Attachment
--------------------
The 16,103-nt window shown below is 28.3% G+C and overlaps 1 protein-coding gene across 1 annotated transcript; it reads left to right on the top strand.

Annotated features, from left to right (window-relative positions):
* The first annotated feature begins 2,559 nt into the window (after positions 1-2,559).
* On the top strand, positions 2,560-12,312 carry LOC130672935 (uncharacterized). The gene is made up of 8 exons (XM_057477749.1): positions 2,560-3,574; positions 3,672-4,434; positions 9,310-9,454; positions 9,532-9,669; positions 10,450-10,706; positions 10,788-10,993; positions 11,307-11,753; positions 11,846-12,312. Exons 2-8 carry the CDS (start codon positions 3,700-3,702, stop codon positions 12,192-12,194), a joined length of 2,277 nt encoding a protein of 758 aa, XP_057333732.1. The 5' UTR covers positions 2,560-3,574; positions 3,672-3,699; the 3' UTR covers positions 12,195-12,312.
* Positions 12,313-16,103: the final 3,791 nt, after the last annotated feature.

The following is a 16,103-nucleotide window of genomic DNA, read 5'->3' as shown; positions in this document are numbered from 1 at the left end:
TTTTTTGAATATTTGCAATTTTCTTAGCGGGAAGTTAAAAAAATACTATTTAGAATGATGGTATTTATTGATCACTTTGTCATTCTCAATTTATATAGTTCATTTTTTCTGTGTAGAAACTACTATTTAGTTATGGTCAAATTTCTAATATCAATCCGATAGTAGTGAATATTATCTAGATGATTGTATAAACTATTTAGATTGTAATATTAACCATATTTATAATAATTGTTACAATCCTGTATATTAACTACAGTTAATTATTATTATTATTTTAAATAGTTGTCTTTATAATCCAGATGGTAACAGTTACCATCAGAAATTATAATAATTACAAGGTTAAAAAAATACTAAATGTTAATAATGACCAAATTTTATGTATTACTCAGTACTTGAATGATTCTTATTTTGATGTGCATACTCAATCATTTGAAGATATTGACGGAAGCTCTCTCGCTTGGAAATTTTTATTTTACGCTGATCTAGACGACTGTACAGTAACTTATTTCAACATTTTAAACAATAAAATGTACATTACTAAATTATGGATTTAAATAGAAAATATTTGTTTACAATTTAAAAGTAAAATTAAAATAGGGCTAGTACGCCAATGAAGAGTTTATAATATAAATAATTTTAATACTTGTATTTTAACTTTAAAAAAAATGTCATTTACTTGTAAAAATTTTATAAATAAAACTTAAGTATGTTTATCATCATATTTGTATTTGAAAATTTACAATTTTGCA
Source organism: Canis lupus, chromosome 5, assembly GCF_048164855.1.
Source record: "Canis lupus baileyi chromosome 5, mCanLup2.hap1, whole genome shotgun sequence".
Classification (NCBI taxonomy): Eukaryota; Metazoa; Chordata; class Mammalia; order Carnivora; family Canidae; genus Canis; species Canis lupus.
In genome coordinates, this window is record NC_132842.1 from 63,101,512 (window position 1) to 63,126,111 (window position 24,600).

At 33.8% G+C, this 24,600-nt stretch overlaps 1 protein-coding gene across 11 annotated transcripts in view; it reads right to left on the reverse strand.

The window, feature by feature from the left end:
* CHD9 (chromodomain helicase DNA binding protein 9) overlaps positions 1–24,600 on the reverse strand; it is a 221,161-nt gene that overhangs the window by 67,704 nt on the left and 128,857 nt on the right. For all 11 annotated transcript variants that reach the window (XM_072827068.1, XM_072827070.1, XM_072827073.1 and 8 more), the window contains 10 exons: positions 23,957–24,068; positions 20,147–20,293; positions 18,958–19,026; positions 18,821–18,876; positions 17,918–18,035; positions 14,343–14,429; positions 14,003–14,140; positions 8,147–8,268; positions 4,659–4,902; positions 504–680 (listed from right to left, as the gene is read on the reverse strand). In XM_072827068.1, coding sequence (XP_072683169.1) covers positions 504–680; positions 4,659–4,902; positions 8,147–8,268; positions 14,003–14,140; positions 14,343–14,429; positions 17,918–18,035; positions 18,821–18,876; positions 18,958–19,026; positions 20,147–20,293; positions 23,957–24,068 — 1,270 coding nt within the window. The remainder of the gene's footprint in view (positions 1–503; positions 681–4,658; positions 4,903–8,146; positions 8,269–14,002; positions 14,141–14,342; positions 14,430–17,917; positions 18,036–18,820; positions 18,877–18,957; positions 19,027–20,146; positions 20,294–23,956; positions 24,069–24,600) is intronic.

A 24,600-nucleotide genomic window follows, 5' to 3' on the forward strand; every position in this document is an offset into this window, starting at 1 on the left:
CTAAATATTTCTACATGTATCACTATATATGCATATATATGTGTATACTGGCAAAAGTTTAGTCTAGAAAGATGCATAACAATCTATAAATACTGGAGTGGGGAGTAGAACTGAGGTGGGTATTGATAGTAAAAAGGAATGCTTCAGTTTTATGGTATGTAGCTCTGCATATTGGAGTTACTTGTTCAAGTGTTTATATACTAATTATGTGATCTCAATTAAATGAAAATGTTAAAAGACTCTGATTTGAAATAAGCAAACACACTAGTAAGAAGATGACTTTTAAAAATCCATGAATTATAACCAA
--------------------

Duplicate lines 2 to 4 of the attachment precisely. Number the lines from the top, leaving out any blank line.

Annotated features, from left to right (window-relative positions):
* The first annotated feature begins 2,559 nt into the window (after positions 1-2,559).
* On the top strand, positions 2,560-12,312 carry LOC130672935 (uncharacterized). The gene is made up of 8 exons (XM_057477749.1): positions 2,560-3,574; positions 3,672-4,434; positions 9,310-9,454; positions 9,532-9,669; positions 10,450-10,706; positions 10,788-10,993; positions 11,307-11,753; positions 11,846-12,312. Exons 2-8 carry the CDS (start codon positions 3,700-3,702, stop codon positions 12,192-12,194), a joined length of 2,277 nt encoding a protein of 758 aa, XP_057333732.1. The 5' UTR covers positions 2,560-3,574; positions 3,672-3,699; the 3' UTR covers positions 12,195-12,312.